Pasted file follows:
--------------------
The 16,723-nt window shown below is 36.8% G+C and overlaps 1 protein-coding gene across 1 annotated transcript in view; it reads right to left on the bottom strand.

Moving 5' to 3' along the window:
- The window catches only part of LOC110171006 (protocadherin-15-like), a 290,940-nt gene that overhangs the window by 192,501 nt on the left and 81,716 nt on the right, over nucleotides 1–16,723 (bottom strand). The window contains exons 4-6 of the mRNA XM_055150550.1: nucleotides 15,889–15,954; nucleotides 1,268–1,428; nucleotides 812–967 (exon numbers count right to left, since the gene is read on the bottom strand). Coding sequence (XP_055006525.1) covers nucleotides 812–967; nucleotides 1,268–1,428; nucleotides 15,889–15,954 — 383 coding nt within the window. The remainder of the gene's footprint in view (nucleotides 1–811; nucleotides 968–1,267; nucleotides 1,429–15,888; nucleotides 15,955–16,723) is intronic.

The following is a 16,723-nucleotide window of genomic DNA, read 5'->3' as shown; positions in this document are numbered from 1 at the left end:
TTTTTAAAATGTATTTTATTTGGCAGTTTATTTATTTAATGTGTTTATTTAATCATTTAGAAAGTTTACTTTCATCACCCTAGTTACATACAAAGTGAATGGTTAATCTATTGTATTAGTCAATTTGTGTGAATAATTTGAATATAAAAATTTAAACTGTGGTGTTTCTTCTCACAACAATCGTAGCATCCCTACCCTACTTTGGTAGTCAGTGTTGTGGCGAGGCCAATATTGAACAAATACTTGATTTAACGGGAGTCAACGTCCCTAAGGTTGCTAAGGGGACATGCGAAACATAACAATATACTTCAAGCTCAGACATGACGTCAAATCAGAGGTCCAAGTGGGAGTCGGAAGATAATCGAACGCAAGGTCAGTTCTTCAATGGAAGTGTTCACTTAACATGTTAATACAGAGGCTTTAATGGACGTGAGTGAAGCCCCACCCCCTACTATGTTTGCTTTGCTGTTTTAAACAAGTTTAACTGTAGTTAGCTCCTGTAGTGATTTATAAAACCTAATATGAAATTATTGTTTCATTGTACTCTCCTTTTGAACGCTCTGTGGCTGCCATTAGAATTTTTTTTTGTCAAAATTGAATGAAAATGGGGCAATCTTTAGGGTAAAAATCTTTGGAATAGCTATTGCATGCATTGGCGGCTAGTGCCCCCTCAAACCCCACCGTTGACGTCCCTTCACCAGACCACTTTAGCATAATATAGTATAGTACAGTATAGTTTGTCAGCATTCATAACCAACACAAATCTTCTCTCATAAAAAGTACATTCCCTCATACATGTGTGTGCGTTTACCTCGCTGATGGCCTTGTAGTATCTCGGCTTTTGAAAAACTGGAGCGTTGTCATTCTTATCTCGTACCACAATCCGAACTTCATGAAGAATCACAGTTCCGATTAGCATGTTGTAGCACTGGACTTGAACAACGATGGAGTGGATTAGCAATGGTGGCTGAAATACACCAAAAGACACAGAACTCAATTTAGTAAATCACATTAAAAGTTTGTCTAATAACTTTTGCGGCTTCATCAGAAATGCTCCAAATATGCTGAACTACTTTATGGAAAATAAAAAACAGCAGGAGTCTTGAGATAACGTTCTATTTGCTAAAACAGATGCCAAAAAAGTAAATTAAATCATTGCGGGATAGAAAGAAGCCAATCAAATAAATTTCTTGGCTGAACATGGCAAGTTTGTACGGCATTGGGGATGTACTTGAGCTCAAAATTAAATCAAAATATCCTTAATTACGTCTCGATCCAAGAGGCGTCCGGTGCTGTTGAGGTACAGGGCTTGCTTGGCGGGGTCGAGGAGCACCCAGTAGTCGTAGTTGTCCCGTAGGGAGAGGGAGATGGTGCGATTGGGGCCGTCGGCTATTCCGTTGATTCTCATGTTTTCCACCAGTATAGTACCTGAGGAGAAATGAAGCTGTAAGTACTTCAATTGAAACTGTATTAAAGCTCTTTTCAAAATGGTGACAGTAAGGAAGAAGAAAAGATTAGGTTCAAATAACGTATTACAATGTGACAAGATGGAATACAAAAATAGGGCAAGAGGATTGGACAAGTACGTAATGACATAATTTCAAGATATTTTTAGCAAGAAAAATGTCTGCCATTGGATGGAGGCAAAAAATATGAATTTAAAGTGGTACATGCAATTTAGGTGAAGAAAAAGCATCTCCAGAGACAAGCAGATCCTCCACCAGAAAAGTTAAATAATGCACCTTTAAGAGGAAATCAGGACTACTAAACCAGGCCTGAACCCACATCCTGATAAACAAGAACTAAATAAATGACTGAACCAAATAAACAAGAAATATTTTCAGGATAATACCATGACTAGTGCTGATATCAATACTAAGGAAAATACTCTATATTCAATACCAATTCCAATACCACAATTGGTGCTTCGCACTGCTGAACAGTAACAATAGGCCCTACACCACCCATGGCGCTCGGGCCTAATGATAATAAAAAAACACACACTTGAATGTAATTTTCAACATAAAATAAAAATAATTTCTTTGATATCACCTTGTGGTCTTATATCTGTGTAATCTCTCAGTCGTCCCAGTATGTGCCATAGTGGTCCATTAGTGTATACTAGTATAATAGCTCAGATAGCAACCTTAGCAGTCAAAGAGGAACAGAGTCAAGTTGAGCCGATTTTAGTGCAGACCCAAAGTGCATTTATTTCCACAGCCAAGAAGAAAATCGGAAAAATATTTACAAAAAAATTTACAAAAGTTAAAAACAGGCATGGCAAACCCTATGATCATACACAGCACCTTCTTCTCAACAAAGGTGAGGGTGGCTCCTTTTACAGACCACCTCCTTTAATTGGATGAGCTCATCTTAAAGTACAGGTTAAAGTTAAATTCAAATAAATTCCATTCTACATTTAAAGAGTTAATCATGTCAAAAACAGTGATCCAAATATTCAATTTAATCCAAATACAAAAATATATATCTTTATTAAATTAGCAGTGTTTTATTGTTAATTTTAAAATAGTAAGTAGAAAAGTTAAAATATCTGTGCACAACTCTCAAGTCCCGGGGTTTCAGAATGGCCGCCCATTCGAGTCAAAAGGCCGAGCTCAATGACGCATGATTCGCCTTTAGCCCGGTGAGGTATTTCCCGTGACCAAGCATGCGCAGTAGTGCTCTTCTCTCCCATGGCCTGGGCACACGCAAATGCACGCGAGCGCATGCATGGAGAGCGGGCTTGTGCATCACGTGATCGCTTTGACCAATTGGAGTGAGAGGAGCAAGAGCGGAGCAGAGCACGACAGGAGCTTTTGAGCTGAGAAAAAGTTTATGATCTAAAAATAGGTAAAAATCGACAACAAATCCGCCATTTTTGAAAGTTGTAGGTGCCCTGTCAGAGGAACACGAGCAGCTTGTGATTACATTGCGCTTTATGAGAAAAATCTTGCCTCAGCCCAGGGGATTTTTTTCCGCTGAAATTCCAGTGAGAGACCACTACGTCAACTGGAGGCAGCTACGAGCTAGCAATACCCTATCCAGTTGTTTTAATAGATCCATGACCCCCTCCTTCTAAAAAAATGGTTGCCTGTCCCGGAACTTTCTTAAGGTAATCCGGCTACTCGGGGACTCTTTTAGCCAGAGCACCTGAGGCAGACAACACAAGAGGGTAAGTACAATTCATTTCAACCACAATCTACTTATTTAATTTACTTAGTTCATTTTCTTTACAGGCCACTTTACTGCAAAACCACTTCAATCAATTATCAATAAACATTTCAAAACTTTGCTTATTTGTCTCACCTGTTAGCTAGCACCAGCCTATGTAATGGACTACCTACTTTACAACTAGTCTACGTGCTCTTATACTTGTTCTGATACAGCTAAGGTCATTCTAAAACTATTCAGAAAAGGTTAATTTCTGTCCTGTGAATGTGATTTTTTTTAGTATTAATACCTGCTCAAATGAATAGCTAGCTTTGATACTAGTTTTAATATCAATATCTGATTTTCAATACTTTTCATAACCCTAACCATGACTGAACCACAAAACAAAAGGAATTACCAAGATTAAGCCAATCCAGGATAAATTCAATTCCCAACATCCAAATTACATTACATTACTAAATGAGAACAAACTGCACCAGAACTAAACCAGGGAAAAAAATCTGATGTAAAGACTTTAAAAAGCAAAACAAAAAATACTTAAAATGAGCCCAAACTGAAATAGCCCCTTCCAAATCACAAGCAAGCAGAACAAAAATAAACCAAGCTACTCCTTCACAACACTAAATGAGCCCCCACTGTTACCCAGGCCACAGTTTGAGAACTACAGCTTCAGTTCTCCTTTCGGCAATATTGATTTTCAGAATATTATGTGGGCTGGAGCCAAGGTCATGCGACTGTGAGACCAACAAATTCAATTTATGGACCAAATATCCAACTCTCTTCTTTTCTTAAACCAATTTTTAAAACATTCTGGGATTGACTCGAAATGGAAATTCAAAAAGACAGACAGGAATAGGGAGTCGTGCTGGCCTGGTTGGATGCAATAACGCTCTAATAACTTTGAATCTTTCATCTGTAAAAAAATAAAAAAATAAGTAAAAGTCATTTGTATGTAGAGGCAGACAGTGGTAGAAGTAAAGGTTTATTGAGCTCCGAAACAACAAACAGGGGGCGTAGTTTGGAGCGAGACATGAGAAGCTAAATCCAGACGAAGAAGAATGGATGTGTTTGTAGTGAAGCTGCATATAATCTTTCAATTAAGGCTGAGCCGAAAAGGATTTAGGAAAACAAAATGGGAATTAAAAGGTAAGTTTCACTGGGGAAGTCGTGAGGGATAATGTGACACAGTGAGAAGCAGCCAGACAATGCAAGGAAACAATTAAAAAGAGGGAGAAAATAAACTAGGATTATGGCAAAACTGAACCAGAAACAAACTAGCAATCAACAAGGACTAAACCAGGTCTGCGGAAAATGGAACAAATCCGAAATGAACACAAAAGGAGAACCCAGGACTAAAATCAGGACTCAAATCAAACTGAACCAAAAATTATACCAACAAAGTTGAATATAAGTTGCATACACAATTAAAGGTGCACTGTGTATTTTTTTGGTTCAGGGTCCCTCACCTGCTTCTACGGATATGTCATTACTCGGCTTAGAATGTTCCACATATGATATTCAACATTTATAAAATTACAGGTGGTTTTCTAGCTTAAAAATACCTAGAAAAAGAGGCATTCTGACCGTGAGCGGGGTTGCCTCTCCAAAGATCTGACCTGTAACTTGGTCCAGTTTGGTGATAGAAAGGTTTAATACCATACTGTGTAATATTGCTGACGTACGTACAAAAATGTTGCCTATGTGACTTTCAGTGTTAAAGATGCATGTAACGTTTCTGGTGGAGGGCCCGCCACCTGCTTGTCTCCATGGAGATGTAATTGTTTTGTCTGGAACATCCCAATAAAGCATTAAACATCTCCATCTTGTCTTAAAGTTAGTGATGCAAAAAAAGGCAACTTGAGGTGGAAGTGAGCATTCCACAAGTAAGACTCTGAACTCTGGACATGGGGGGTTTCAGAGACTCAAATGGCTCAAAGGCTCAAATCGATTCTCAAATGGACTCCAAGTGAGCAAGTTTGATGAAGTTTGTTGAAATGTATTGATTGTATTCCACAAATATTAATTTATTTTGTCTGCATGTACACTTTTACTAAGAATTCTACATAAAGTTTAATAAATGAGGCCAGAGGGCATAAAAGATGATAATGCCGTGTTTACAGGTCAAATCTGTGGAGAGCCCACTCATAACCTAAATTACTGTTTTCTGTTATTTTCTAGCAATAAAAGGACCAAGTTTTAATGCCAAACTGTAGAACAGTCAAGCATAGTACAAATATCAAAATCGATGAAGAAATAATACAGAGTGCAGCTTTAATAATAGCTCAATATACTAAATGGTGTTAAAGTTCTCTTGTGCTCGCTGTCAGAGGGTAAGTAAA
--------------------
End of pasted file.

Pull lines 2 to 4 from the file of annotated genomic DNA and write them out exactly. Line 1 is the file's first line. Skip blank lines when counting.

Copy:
Moving 5' to 3' along the window:
- The window catches only part of LOC110171006 (protocadherin-15-like), a 290,940-nt gene that overhangs the window by 192,501 nt on the left and 81,716 nt on the right, over nucleotides 1–16,723 (bottom strand). The window contains exons 4-6 of the mRNA XM_055150550.1: nucleotides 15,889–15,954; nucleotides 1,268–1,428; nucleotides 812–967 (exon numbers count right to left, since the gene is read on the bottom strand). Coding sequence (XP_055006525.1) covers nucleotides 812–967; nucleotides 1,268–1,428; nucleotides 15,889–15,954 — 383 coding nt within the window. The remainder of the gene's footprint in view (nucleotides 1–811; nucleotides 968–1,267; nucleotides 1,429–15,888; nucleotides 15,955–16,723) is intronic.

The following is a 16,723-nucleotide window of genomic DNA, read 5'->3' as shown; positions in this document are numbered from 1 at the left end: